Saudi Journal of Gastroenterology
Home About us Instructions Ahead of print Submission Subscribe Advertise Contact Login    Print this page  Email this page Small font sizeDefault font sizeIncrease font size 
Users Online: 1101 
SYSTEMATIC REVIEW/META ANALYSIS
Year : 2018  |  Volume : 24  |  Issue : 5  |  Page : 259-267

Is water exchange superior to water immersion for colonoscopy? A systematic review and meta-analysis


Department of Endoscopy, National Cancer Center/Cancer Hospital, Chinese Academy of Medical Science and Peking Union Medical College, Beijing, People's Republic of China

Correspondence Address:
Guiqi Wang
Department of Endoscopy, National Cancer Center/Cancer Institute and Hospital, Chinese Academy of Medical Sciences (CAMS), 17 Panjiayuannanli, Beijing - 100021
People's Republic of China
Login to access the Email id

Source of Support: None, Conflict of Interest: None


DOI: 10.4103/sjg.SJG_52_18

Rights and Permissions

Background/Aims: Recently, water exchange (WE) instead of water immersion (WI) for colonoscopy has been proposed to decrease pain and improve adenoma detection rate (ADR). This systematic review and meta-analysis is conducted to assess whether WE is superior to WI based on the published randomized controlled trials (RCTs). Materials and Methods: We searched studies from PubMed, Cochrane Central Register of Controlled Trials, EMBASE, and MEDLINE. Only RCTs were eligible for our study. The pooled risk ratios (RRs), pooled mean difference (MD), and pooled 95% confidence intervals (CIs) were calculated by using the fixed-effects model or random-effects model based on heterogeneity. Results: Five RCTs consisting of 2229 colonoscopies were included in this study. WE was associated with a significantly higher ADR than WI (RR = 1.18; CI = 1.05–1.32; P = 0.004), especially in right colon (RR = 1.31; CI = 1.07–1.61; P = 0.01). Compared with WI, WE was confirmed with lower pain score, higher Boston Bowel Preparation Scale score, but more infused water during insertion. There was no statistical difference between WE and WI in cecal intubation rate and the number of patients who had willingness to repeat the examination. Furthermore, both total procedure time and cecal intubation time in WE were significantly longer than that in WI (MD = 2.66; CI = 1.42–3.90; P < 0.0001; vs MD = 4.58; CI = 4.01–5.15; P < 0.0001). Conclusions: This meta-analysis supports the hypothesis that WE is superior to WI in improving ADR, attenuating insertion pain and providing better bowel cleansing, but inferior in time and consumption of infused water consumption during insertion.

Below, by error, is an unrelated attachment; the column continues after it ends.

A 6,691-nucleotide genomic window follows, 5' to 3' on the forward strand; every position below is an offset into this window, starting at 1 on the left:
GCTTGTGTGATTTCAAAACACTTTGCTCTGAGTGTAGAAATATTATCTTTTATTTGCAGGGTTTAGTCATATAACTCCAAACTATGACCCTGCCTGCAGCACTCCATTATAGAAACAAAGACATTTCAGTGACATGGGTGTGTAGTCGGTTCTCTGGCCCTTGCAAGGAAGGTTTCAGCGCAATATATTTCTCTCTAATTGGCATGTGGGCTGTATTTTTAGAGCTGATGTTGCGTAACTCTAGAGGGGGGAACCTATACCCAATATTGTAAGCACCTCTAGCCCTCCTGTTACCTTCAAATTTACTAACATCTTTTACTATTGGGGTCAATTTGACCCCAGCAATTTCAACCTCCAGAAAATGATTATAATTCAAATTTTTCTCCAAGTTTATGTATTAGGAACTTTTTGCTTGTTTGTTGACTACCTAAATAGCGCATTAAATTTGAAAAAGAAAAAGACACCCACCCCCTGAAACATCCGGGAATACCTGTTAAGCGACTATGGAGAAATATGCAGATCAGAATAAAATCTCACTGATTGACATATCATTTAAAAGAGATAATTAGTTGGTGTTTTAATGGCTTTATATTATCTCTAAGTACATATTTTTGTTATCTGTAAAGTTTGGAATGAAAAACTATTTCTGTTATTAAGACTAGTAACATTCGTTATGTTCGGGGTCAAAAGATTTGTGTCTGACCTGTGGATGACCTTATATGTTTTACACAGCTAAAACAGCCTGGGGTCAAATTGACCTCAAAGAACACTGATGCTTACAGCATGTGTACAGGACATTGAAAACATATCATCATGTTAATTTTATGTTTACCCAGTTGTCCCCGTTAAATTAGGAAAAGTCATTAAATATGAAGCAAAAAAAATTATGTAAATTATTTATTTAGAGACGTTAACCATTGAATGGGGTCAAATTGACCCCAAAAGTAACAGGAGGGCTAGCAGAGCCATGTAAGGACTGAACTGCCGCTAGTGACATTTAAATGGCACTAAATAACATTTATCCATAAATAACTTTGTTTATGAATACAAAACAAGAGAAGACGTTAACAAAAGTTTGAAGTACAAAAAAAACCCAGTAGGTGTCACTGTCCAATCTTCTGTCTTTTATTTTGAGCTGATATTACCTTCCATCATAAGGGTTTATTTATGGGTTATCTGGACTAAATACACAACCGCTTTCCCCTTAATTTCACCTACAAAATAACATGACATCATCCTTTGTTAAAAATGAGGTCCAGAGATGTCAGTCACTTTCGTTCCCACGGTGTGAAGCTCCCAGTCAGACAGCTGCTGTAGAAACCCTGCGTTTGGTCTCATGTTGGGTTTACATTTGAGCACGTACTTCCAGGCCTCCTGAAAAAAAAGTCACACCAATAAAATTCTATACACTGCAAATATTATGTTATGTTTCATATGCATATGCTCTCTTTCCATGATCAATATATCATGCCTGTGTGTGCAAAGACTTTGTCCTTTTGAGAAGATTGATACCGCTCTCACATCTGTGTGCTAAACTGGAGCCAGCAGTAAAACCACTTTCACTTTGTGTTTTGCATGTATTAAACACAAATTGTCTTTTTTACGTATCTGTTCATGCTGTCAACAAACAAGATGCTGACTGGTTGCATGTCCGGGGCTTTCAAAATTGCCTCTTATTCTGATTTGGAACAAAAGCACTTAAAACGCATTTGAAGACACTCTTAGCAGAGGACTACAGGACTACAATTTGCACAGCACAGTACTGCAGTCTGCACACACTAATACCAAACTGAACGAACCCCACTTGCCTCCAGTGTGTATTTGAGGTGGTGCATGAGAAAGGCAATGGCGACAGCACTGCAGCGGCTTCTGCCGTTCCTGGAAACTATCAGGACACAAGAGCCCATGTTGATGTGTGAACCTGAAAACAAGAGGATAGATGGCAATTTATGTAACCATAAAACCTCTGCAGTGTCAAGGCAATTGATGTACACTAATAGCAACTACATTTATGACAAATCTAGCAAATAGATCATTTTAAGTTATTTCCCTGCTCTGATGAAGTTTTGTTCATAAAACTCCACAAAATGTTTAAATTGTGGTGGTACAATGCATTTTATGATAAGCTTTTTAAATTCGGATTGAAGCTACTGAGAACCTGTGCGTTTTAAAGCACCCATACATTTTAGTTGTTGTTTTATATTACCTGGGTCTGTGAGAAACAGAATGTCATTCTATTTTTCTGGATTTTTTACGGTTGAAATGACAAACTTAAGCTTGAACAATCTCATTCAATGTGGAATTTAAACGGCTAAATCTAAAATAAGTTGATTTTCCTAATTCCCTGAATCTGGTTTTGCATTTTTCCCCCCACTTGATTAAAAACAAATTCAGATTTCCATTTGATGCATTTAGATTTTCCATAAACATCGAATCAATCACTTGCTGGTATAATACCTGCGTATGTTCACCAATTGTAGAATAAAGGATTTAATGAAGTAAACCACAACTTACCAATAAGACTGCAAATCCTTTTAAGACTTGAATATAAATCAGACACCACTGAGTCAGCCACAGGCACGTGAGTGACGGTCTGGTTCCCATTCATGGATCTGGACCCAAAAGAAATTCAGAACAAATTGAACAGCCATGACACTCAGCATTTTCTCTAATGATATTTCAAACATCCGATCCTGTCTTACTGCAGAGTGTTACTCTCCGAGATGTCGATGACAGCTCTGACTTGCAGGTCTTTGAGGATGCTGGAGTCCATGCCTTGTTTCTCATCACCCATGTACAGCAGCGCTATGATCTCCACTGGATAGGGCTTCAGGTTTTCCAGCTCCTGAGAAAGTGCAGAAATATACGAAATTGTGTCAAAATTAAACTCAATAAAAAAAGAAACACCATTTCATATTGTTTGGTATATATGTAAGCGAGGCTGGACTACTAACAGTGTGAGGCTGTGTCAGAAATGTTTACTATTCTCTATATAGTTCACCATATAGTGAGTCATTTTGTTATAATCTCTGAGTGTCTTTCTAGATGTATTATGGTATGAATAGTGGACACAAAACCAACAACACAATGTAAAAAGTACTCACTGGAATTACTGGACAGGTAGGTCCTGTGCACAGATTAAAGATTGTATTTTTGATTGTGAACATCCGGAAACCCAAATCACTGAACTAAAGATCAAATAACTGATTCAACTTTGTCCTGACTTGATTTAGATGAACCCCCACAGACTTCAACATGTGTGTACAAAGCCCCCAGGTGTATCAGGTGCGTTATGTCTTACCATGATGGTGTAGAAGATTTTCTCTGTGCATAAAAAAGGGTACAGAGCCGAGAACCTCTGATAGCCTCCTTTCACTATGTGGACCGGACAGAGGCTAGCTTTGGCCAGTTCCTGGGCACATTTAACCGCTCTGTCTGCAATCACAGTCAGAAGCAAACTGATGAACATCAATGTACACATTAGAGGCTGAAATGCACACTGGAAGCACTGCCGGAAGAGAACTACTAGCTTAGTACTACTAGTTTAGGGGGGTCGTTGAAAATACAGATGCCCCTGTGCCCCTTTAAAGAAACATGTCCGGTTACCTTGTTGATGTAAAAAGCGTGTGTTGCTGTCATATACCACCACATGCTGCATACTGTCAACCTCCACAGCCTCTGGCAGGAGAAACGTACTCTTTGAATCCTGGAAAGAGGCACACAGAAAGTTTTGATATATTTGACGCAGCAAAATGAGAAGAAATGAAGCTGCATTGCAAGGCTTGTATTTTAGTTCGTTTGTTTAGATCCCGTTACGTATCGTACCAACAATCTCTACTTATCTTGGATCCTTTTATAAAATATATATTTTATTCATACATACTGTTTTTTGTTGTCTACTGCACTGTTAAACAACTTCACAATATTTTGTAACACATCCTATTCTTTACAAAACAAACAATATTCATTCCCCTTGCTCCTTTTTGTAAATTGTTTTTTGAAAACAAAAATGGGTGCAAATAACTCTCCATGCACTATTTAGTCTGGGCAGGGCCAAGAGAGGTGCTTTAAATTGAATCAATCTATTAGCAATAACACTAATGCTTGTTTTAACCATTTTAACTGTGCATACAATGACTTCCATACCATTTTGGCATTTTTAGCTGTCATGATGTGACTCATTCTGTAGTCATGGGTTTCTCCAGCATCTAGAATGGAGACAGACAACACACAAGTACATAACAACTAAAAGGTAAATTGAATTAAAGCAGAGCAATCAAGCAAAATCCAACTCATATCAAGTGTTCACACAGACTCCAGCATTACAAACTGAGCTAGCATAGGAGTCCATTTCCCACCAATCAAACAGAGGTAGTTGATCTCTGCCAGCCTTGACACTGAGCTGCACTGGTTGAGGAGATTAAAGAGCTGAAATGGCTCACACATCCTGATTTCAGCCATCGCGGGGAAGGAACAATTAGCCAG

[FULL TEXT] [PDF]*
Print this article     Email this article
 Next article
 Previous article
 Table of Contents

 Similar in PUBMED
   Search Pubmed for
   Search in Google Scholar for
 Related articles
 Citation Manager
 Access Statistics
 Reader Comments
 Email Alert *
 Add to My List *
 * Requires registration (Free)
 

 Article Access Statistics
    Viewed2502    
    Printed50    
    Emailed0    
    PDF Downloaded105    
    Comments [Add]    

Recommend this journal